The Council for Responsible Nutrition is calling on Congress to address an unintended “loophole” in the Food, Drug, and Cosmetic Act (FD&C Act) that casts doubt on the legal authority of the U.S. Food and Drug Administration (FDA) to regulate products that do not mee the strict definition of “dietary supplement” in the statute.
The Council for Responsible Nutrition (CRN; Washington, D.C.) is calling on Congress to address an unintended “loophole” in the Food, Drug, and Cosmetic Act (FD&C Act) that casts doubt on the legal authority of the U.S. Food and Drug Administration (FDA) to regulate products that do not mee the strict definition of “dietary supplement” in the statute. Former director of FDA’s Office of Dietary Supplement Programs, Steven Tave, explained at CRN’s “NOW, NEW, NEXT” conference in October of 2020 that one of the agency’s major obstacles was that FDA could not take enforcement action on a product marketed as a dietary supplement, if the product did not actually contain any dietary ingredients.
For example, if a product carries a supplement facts label, but is composed of illegal drugs, illegal anabolic steroids, or analogues of prescription medications, they are outside the definition of dietary supplements, and therefore FDA cannot take enforcement actions against them, despite being fraudulently marketed as dietary supplements. “In November 2020, FDA identified products containing analogues of sildenafil, the active ingredient in Viagra, and a more recent report found nine prohibited stimulants in dietary supplement products,” said Julia Gustafson, vice president, government relations at CRN. “In both of these cases, the agency claimed that it was unable to use appropriate enforcement action because the products did not contain a lawful dietary ingredient, even though the products were labeled and marketed as dietary supplements.”
The problem stems from the definition of “dietary supplement” in Section 201 (ff) of the FD&C Act. “Unlike other regulated categories of products that are categorized by their intended use (e.g., drugs, cosmetics), the agency maintains the perspective that, for a product to be regulated as a dietary supplement, it must contain at least one dietary ingredient as enumerated in the statute,” explains Gustafson.
The text of Section 201 (ff) reads:
“(ff) The term ‘dietary supplement’—
(1) means a product (other than tobacco) intended to supplement the diet that bears or contains one or more of the following dietary ingredients:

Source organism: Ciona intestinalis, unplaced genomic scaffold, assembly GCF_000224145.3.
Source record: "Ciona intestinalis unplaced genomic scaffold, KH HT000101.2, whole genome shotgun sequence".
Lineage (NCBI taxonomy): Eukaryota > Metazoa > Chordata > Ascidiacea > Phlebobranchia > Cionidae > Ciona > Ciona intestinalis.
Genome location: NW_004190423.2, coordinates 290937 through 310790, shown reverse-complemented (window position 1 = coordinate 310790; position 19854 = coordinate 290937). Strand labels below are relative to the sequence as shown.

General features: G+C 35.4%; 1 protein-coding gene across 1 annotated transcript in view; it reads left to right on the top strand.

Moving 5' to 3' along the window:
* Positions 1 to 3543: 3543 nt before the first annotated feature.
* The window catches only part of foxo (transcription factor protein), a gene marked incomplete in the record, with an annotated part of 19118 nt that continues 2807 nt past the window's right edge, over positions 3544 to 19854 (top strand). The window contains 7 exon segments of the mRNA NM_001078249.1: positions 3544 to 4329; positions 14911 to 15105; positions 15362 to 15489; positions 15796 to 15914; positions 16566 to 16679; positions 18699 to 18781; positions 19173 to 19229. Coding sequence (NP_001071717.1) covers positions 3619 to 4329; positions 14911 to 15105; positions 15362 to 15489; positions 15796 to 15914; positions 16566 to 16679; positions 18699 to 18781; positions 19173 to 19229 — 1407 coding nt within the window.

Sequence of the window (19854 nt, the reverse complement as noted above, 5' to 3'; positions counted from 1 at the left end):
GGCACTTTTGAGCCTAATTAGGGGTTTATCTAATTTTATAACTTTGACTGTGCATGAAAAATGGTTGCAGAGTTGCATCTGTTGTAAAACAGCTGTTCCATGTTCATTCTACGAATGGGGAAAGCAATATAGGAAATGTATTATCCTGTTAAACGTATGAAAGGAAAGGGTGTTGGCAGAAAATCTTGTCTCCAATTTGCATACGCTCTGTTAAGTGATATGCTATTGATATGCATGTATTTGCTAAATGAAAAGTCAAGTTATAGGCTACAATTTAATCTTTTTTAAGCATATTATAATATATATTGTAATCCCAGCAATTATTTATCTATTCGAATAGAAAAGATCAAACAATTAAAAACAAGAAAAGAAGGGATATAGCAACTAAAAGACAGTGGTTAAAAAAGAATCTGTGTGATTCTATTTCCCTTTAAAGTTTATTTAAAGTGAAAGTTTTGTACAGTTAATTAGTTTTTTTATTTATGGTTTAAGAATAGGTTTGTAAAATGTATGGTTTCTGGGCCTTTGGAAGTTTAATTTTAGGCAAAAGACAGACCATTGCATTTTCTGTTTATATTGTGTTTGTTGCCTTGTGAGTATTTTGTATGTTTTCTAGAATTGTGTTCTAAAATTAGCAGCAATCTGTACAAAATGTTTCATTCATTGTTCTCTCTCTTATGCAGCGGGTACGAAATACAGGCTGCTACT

(A) a vitamin;
(B) a mineral;
(C) an herb or other botanical;
(D) an amino acid;
(E) a dietary substance for use by man to supplement the diet by increasing the total dietary intake; or
(F) a concentrate, metabolite, constituent, extract, or combination of any ingredient described in clause (A), (B), (C), (D), or (E);…”
Therefore, if a product contains none of these ingredients, it does not meet the definition of a dietary supplement. “FDA maintains that it is prohibited from prosecuting that product as an adulterated or misbranded supplement if it does not contain a lawful dietary ingredient,” explained Gustafson. “FDA’s view is that the product must both be intended to supplement the diet and contain a dietary ingredient to be regulated as a supplement.”
FDA sought to fix this loophole by suggesting amendments to the FD&C Act in its comments to Congress on HR 8179 (Hemp and Hemp-Derived CBD Consumer Protection and Market Stabilization Act of 2020). These amendments would give FDA explicit authority to take enforcement actions of products marketed as dietary supplements, but did not meet the statutory definition of a dietary supplement. The proposed amendment would allow FDA to refuse admission of, and seize products that are in violation, helping FDA to control the market against unlawful foreign imports.
“CRN is discussing with offices on Capitol Hill where these provisions would most appropriately be introduced as legislation—whether as part of the CBD bill or in another legislative vehicle,” said Gustafson. “We will call on Congress to enact these amendments to enhance FDA’s oversight of the dietary supplement market.”